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The influence of viral RNA secondary structure on interactions with innate host cell defences

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Author(s)

Jeroen Witteveldt, Richard Blundell, Joris J. Maarleveld, Nora McFadden, David J. Evans, Peter Simmonds

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Abstract

RNA viruses infecting vertebrates differ fundamentally in their ability to establish persistent infections with markedly different patterns of transmission, disease mechanisms and evolutionary relationships with their hosts. Although interactions with host innate and adaptive responses are complex and persistence mechanisms likely multi-factorial, we previously observed associations between bioinformatically predicted RNA secondary formation in genomes of positive-stranded RNA viruses with their in vivo fitness and persistence. To analyse this interactions functionally, we transfected fibroblasts with non-replicating, non-translated RNA transcripts from RNA viral genomes with differing degrees of genome-scale ordered RNA structure (GORS). Single-stranded RNA transcripts induced interferon-beta mediated though RIG-I and PKR activation, the latter associated with rapid induction of antiviral stress granules. A striking inverse correlation was observed between induction of both cellular responses with transcript RNA structure formation that was independent of both nucleotide composition and sequence length. The consistent inability of cells to recognize RNA transcripts possessing GORS extended to downstream differences from unstructured transcripts in expression of TNF-alpha, other interferon-stimulated genes and induction of apoptosis. This functional association provides novel insights into interactions between virus and host early after infection and provides evidence for a novel mechanism for evading intrinsic and innate immune responses.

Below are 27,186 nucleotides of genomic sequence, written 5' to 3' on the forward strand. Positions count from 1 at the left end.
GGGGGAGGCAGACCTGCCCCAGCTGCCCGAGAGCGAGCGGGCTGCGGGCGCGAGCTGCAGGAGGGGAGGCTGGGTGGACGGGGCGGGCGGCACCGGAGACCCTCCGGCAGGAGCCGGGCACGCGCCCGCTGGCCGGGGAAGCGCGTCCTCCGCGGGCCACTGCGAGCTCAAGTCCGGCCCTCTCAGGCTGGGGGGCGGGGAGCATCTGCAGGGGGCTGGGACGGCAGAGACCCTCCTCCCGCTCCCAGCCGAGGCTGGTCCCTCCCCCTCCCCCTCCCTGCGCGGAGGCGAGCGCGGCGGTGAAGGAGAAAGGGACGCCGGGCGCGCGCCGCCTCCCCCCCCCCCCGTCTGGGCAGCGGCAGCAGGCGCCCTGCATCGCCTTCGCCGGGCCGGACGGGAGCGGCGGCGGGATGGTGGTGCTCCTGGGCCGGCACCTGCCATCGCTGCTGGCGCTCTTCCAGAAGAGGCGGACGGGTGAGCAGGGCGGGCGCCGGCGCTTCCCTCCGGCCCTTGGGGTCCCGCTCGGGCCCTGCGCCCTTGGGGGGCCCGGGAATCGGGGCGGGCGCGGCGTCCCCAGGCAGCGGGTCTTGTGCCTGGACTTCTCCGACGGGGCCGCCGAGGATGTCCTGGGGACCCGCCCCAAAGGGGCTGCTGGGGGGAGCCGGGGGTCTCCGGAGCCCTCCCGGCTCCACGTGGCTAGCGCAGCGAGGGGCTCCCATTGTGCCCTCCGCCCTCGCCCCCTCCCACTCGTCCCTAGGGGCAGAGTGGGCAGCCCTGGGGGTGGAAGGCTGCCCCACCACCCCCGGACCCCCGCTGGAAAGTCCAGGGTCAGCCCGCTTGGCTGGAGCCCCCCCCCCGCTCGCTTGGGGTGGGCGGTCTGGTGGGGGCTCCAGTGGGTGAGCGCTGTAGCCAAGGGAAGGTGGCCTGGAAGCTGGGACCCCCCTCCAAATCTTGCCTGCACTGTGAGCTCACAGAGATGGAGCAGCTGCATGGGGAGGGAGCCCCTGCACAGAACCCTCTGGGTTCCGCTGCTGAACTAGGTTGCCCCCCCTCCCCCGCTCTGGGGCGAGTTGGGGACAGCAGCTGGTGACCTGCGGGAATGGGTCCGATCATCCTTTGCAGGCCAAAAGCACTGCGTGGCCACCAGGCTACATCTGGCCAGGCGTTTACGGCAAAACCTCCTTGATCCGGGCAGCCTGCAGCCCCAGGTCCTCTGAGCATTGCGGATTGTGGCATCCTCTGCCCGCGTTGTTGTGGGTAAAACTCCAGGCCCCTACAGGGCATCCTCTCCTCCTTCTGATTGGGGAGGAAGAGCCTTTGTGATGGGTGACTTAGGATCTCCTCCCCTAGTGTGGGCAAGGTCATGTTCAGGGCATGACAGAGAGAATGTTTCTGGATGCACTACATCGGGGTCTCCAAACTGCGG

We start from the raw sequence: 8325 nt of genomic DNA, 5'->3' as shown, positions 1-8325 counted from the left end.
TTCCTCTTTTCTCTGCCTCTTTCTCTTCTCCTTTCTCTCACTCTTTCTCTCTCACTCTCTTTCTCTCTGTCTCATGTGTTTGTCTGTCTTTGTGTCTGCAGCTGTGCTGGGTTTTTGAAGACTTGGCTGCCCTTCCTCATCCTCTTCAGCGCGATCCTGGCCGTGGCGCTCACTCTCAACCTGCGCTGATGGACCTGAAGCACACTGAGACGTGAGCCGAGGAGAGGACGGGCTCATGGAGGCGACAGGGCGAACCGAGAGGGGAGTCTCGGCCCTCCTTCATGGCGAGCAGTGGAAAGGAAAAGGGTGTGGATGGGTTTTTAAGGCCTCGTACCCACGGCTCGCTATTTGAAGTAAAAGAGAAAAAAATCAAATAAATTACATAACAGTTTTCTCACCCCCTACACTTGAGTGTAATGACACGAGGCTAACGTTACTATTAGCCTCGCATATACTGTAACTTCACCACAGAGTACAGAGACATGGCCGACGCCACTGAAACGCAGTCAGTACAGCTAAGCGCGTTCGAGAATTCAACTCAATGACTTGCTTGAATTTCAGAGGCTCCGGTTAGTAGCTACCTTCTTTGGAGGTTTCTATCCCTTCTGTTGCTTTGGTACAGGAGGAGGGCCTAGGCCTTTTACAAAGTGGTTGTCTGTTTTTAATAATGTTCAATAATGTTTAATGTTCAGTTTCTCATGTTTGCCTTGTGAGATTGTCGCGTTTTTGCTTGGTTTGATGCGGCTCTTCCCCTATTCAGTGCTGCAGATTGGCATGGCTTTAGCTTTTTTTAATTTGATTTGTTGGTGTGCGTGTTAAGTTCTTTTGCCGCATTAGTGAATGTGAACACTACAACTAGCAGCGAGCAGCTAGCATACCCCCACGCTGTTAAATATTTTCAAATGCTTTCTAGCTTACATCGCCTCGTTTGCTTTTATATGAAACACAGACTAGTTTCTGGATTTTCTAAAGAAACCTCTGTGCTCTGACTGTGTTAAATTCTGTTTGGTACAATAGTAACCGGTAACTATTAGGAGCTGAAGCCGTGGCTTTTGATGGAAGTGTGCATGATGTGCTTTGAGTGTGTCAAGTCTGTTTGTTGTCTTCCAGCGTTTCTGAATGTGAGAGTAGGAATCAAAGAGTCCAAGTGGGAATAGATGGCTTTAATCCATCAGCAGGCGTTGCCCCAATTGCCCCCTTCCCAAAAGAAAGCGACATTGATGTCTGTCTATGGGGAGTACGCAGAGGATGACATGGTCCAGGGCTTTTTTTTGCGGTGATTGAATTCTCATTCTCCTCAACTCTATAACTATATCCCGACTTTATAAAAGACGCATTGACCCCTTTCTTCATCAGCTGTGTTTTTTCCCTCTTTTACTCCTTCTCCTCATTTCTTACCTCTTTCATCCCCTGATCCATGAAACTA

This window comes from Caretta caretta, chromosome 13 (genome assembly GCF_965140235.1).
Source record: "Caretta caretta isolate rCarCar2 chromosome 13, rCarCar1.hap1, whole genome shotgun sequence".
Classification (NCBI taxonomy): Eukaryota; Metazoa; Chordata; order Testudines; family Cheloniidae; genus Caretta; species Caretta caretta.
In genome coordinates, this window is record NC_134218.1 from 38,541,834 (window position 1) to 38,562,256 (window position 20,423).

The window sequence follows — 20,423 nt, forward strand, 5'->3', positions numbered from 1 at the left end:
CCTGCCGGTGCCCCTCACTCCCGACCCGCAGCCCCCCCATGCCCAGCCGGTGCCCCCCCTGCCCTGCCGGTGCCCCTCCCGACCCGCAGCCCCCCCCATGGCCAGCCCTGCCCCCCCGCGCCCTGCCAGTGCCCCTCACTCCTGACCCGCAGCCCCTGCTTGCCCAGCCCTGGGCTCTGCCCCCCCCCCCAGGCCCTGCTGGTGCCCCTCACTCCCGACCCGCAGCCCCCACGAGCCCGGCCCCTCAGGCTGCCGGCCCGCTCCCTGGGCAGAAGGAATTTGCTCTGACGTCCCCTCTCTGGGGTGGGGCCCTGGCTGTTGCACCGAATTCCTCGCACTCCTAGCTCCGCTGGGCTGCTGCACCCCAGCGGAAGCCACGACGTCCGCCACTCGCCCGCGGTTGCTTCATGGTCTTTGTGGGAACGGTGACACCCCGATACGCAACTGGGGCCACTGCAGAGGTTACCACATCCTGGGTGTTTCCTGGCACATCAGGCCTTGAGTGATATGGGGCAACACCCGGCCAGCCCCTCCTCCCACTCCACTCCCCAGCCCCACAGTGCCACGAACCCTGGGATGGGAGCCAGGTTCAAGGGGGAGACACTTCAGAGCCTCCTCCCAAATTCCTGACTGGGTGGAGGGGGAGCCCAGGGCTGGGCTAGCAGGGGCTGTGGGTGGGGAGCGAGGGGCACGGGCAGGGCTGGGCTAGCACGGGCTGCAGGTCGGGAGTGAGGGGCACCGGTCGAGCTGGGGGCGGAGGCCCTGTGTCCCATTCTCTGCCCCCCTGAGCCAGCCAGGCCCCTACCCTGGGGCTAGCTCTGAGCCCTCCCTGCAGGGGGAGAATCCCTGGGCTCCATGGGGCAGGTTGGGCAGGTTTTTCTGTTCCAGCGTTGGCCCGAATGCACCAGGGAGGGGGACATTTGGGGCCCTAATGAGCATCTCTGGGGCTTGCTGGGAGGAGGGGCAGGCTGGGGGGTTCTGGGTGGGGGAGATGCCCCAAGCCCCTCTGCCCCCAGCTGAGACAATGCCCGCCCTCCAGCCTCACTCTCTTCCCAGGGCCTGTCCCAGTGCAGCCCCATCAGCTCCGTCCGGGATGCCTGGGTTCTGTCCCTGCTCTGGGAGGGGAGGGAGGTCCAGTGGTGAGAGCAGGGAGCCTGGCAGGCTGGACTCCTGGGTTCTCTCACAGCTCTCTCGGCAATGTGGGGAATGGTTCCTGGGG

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Details

Original languageEnglish
Pages (from-to)3314-3329
Number of pages16
JournalNucleic Acids Research
Volume42
Issue number5
Early online date13 Dec 2013
DOIs
StatePublished - Mar 2014

    Research areas

  • Double-stranded-RNA, Hepatitis-C virus, Protein-kinase PKR, Acting replication element, Target site accessibility

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